Calls are being ramped up to bring water back into public ownership.
A petition calling for water companies to work for people not profit, has gathered almost 35,000 signatures.
The petition was launched by We Own It, campaigners for 21st century public ownership. The ‘stop sewage by taking back our water’ campaign points to how water company shareholders receive an average £1.6 billion a year, money which could be invested in water infrastructure to stop sewage.
The campaigners describe the dumping of huge amounts of raw sewage into the nation’s rivers and seas every day by private water companies as a ‘scandal,’ and shows how privatisation is failing. The activists note how England has sold off the vital national infrastructure to profit-making companies. Yet in Scotland and Northern Ireland, water is already in public ownership and in Wales it is not for profit. Publicly owned Scottish Water spends £72 more per household per year – around 34 percent more – on infrastructure compared to private water companies in England.
New figures show that in 2022, many of England’s best beaches suffered from 8,500 hours of sewage dumping. According to We Own It, attempting to regulate a privatised system won’t work, as it hasn’t since 1989 when the Water Act came into force which sold water to private water and waste water firms.
The campaigners list a number of reasons why regulation has failed. Privatised water companies are at no risk of losing their monopolies, so there is no competition, is one. A ‘hopelessly underfunded’ Environment Agency, which has seen its funding cut by 50 percent over the past decade, is another. The fines being issued to water companies are said to be too small, with firms seeing them as the cost of doing business and the go ahead to pollute. We Own It also says that Ofwat, the water regulator, is ‘hopelessly captured’ and there is a revolving door between people working at the water companies and people working in Ofwat.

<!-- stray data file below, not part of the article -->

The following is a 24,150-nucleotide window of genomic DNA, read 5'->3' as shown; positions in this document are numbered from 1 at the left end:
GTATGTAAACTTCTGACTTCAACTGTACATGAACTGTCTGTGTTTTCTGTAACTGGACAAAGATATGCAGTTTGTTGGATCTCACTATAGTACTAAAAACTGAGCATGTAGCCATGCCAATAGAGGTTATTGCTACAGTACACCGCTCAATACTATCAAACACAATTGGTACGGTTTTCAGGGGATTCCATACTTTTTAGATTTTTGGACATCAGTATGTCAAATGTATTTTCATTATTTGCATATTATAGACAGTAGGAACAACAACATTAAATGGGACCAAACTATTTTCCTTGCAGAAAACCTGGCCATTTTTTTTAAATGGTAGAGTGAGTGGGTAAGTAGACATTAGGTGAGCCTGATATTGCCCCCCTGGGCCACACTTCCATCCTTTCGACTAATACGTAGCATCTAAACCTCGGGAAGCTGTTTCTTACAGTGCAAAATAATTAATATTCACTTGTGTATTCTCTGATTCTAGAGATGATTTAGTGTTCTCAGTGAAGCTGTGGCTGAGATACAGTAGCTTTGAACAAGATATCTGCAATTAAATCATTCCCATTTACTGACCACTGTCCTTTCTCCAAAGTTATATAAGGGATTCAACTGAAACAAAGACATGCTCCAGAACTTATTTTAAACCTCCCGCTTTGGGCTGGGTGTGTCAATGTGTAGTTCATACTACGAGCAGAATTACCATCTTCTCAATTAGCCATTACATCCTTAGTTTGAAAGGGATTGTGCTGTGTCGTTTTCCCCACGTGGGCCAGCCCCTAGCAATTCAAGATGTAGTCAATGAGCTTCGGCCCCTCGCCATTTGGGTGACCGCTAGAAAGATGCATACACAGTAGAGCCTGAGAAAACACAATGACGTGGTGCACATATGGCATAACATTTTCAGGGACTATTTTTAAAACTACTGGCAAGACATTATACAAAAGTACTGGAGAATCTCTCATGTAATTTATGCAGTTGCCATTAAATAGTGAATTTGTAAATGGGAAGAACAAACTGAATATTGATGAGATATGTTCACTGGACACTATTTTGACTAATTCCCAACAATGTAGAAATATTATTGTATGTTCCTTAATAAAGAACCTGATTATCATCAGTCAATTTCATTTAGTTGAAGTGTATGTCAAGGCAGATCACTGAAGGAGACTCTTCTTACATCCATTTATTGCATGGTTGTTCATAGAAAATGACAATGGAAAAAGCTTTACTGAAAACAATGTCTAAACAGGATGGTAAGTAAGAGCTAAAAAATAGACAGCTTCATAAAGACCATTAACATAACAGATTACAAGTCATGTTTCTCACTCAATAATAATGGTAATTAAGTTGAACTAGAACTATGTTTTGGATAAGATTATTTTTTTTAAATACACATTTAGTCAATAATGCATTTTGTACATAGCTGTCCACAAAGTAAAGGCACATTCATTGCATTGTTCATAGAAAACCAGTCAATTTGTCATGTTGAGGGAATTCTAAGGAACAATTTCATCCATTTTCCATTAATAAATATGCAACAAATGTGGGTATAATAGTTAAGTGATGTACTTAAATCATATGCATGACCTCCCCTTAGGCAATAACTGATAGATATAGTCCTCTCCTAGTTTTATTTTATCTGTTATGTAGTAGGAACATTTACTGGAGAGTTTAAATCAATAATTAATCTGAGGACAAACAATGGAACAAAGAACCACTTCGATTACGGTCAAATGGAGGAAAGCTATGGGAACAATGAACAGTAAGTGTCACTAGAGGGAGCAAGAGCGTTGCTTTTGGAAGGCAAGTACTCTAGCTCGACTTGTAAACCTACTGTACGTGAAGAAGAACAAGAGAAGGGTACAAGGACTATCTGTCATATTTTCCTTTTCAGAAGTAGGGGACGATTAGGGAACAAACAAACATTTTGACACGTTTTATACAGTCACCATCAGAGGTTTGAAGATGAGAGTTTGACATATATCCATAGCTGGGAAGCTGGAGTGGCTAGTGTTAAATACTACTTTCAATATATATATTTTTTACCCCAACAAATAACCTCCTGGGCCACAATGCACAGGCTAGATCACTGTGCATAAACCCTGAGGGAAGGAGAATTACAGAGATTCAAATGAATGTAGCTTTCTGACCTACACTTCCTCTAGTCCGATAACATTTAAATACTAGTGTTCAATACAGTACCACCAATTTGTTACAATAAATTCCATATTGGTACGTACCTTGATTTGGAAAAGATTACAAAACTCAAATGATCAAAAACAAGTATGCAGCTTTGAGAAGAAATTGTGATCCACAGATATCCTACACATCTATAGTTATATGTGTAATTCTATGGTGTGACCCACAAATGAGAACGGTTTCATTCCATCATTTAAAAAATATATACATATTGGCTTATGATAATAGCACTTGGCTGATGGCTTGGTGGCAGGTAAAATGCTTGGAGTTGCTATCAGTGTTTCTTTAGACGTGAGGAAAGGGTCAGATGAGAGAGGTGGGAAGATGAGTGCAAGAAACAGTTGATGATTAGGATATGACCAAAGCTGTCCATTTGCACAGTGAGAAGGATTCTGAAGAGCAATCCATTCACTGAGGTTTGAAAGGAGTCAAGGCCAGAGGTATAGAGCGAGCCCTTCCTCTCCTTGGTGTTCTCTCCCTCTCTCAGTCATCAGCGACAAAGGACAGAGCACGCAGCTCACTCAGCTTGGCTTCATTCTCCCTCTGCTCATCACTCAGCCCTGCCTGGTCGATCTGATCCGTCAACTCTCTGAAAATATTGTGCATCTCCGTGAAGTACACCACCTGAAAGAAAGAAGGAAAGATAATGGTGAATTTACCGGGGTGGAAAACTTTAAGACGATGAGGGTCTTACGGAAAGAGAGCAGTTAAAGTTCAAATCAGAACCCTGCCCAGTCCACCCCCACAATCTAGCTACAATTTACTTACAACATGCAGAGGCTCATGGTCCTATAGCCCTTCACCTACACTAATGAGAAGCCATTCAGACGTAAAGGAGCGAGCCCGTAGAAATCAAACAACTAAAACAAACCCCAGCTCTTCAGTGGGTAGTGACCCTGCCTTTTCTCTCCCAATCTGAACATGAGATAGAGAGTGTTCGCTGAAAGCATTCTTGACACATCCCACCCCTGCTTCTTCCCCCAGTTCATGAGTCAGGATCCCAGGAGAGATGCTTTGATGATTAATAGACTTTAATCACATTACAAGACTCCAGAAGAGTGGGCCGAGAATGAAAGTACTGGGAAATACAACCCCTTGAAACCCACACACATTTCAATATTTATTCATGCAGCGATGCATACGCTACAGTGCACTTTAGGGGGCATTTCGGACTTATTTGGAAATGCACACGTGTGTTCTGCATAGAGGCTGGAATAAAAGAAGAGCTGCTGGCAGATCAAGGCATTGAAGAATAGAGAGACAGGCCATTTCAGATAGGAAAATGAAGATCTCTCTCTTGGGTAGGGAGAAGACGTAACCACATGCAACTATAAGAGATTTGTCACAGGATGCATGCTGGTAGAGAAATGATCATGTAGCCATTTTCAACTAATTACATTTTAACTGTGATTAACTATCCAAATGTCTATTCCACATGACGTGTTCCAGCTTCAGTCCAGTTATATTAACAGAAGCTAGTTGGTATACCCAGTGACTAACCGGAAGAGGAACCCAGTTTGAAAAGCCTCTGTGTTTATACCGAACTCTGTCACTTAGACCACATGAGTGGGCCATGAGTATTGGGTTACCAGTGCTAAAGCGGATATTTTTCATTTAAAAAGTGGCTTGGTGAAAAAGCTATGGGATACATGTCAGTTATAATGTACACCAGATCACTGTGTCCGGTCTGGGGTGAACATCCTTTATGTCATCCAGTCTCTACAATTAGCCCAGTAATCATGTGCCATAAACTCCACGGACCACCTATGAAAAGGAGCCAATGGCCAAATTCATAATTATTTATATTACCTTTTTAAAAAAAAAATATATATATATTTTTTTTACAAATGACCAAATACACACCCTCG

The calls follow plans unveiled by Ofwat last month to prevent customers from funding water company executive bonuses that have not been earned through the company’s performance. The regulator will regularly review all executive director bonus payments and expects remuneration committees to consider performance for customers and the environment when awarding bonuses.
On April 3, the government announced a ‘plan for water’, which sets out how to achieve cleaner and more plentiful water. Over £1.6 billion of new investment will be directed into infrastructure to improve the water quality of the nation’s rivers, coastal waters and lakes, and to secure future water supplies, the government and Ofwat announced.
Whilst the two-year plan was hailed as a victory for campaigners pushing to clean up England’s waterways, We Own It has denounced the £1.6bn investment as tiny compared to what could be reinvested by stopping private dividends.
Meanwhile a report by openDemocracy reveals that water companies have threatened to hike customers’ bills if the government made them clean up the sewage they dumped in rivers. One company, which recorded profits in the excess of £100m last year, called proposed government targets “demanding” and argued they would result in more customers struggling to afford bills. It said the “level of investment required” would lead to “upward pressure on customer bills” and “a significant increase in the number of households in water poverty and struggling to pay their bills.”
Water campaigner Feargal Sharkey told openDemocracy the companies’ threats to increase prices “appear to be an attempt to extract even more cash from the pockets of bill payers.”
The singer added that the industry was “continuing its attack on working families,” and branded the price rises “uncalled for, unwarranted and unjustified” and the lobbying a “smokescreen for profit and greed.”
Gabrielle Pickard-Whitehead is a contributing editor to Left Foot Forward